Five days with Davi Kopenawa
By Ana Laura Malmaceda
Photos by Dani Perez
About a year ago, a foreign visitor to Harvard gifted me with an odd realization. It doesn’t seem as something intentionally taught, but it may have been—it is impossible to know someone else’s intentions. What I know is that his spatial and cosmological imagination grew inside of me during his stay here, when I was designated to accompany him. On a daily basis, I still find myself seeing the world on his terms, acknowledging that though I am constantly guided by the concreteness of traffic lights, schedules, doors and other signs of built landscapes, the ground where I stand is actually a forest—only a different, severely modified one.
Born in 1956, Indigenous activist Davi Kopenawa Yanomami is a shaman and the prime spokesperson of the Yanomami and Ye'kwana people, an indigenous society of hunter gatherers located on the border between the Brazilian and Venezuelan Amazon rain forest. This relatively secluded green zone started being invaded during the 1940s and 1950s, when the evangelical Christian group New Tribes Mission attempted to convert its population, and the first federal government agents arrived. Their interventions brought lethal epidemics to the Yanomami, above all measles and the flu, taking the lives of Kopenawa’s closest family members. Since childhood, Kopenawa had to negotiate his existence with the “merchandise people,” as he would later term those foreigners who have built a project of a single humanity, or what academia calls modernity.
When we met at the airport, I was waiting to take him and his translator, anthropologist Helder Perri, directly to a symposium on the future of the Amazon rain forest sponsored by the David Rockefeller Center for Latin American Studies (DRCLAS). Kopenawa had been invited to deliver a speech to a crowded room of faculty and students, along with a few celebrities and investors interested in the forest’s courses of preservation and development of bioeconomies. Before getting onstage, he decorated his face with stripes of reddish vermilion annatto dye, used to obtain courage and strength, and put on a feathered headdress, one of the most valuable ornaments of his society, comparable to a jewel. Shifting to Portuguese whenever there wasn’t a compatible expression in his own language, he talked to the audience primarily in Yanomami.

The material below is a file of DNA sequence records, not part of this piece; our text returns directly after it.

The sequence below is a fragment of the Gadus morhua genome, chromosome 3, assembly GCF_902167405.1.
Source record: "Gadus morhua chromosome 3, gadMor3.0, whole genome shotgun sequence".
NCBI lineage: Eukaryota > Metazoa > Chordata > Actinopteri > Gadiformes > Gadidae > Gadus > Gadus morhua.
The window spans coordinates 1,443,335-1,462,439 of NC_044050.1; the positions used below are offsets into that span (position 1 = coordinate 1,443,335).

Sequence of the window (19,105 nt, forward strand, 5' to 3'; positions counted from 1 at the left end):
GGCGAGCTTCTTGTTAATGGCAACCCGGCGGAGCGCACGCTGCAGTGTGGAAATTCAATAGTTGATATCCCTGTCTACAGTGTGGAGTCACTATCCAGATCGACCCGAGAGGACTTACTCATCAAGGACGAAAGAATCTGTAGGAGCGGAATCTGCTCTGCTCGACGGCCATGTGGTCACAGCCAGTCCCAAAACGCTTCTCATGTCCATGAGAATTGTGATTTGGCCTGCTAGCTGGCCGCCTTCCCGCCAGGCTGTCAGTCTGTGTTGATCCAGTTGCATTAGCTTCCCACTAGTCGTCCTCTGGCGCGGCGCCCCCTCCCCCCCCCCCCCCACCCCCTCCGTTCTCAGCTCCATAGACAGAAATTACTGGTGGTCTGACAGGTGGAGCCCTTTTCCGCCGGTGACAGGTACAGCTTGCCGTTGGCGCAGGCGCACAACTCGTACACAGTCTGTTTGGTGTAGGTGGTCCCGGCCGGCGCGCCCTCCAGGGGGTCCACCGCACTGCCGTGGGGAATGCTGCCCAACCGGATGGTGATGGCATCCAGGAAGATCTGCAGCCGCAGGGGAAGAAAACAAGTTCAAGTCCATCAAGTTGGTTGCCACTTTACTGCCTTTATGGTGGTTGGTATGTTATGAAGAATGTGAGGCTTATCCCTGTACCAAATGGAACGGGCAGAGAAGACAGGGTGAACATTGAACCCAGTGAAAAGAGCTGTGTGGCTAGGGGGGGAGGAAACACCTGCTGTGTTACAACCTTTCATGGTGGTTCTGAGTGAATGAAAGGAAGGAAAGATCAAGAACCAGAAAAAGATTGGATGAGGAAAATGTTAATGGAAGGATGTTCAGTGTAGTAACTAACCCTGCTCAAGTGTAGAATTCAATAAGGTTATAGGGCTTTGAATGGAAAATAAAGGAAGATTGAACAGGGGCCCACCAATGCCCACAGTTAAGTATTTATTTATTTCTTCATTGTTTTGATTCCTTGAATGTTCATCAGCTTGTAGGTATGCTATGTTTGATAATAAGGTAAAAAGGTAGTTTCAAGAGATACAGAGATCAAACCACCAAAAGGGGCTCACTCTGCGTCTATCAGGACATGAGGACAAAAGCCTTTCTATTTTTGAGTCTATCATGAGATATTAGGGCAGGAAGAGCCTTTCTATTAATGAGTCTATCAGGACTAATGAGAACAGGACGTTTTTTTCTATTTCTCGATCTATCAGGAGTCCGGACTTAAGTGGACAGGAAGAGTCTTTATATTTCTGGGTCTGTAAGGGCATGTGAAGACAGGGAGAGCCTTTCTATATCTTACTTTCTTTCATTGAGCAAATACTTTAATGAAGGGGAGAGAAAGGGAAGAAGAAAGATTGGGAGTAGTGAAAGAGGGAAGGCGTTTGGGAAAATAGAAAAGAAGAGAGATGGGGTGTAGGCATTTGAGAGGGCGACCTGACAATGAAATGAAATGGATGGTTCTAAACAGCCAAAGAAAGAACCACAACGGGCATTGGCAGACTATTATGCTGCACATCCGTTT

Kopenawa has now returned to his home at the foot of the Watoriki (“Wind Mountain”), on the left bank of the Demini River. As I write, about 20,000 gold miners threaten one of Brazil’s largest indigenous reserves. Frequently armed, these men pollute fresh water with mercury, a contrasting substance, to find gold nuggets more easily. Their presence also brings new waves of diseases, such as Covid-19—the pandemic has already killed four Yanomami and there are 95 more confirmed cases among them. Kopenawa’s son, Dario Kopenawa, has been leading a global campaign, #minersoutcovidout, to demand authorities, especially Brazil’s federal government, to take judicial and military measures to protect their reserve. On that day in Harvard, his speech focused on the expulsion of these invaders.